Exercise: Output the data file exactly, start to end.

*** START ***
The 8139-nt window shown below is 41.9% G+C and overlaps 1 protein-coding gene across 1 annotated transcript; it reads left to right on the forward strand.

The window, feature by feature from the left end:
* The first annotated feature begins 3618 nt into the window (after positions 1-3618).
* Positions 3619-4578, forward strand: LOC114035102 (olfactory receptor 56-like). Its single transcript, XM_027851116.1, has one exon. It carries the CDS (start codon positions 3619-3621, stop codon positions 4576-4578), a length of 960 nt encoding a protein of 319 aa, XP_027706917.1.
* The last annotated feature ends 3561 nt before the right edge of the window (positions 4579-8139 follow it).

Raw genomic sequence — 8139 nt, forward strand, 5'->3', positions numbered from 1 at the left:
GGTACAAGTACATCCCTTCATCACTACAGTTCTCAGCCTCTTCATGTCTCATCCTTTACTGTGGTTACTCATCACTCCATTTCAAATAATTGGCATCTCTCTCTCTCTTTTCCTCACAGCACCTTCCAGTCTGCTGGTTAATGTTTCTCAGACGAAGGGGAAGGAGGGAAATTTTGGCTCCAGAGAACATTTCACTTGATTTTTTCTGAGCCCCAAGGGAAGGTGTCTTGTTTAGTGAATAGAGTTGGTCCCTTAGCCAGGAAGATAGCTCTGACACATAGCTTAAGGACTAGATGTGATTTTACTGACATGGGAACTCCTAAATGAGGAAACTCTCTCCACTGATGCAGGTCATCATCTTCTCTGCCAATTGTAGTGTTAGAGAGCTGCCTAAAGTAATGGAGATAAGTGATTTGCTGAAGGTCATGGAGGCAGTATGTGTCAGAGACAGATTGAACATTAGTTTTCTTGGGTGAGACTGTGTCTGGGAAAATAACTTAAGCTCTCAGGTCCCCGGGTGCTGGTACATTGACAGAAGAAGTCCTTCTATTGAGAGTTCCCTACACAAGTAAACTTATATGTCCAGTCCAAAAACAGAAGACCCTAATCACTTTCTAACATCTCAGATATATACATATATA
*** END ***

The 8139-nt window shown below is 41.9% G+C and overlaps 1 protein-coding gene across 1 annotated transcript; it reads left to right on the forward strand.

The window, feature by feature from the left end:
* The first annotated feature begins 3618 nt into the window (after positions 1-3618).
* Positions 3619-4578, forward strand: LOC114035102 (olfactory receptor 56-like). Its single transcript, XM_027851116.1, has one exon. It carries the CDS (start codon positions 3619-3621, stop codon positions 4576-4578), a length of 960 nt encoding a protein of 319 aa, XP_027706917.1.
* The last annotated feature ends 3561 nt before the right edge of the window (positions 4579-8139 follow it).

Raw genomic sequence — 8139 nt, forward strand, 5'->3', positions numbered from 1 at the left:
GGTACAAGTACATCCCTTCATCACTACAGTTCTCAGCCTCTTCATGTCTCATCCTTTACTGTGGTTACTCATCACTCCATTTCAAATAATTGGCATCTCTCTCTCTCTTTTCCTCACAGCACCTTCCAGTCTGCTGGTTAATGTTTCTCAGACGAAGGGGAAGGAGGGAAATTTTGGCTCCAGAGAACATTTCACTTGATTTTTTCTGAGCCCCAAGGGAAGGTGTCTTGTTTAGTGAATAGAGTTGGTCCCTTAGCCAGGAAGATAGCTCTGACACATAGCTTAAGGACTAGATGTGATTTTACTGACATGGGAACTCCTAAATGAGGAAACTCTCTCCACTGATGCAGGTCATCATCTTCTCTGCCAATTGTAGTGTTAGAGAGCTGCCTAAAGTAATGGAGATAAGTGATTTGCTGAAGGTCATGGAGGCAGTATGTGTCAGAGACAGATTGAACATTAGTTTTCTTGGGTGAGACTGTGTCTGGGAAAATAACTTAAGCTCTCAGGTCCCCGGGTGCTGGTACATTGACAGAAGAAGTCCTTCTATTGAGAGTTCCCTACACAAGTAAACTTATATGTCCAGTCCAAAAACAGAAGACCCTAATCACTTTCTAACATCTCAGATATATACATATATA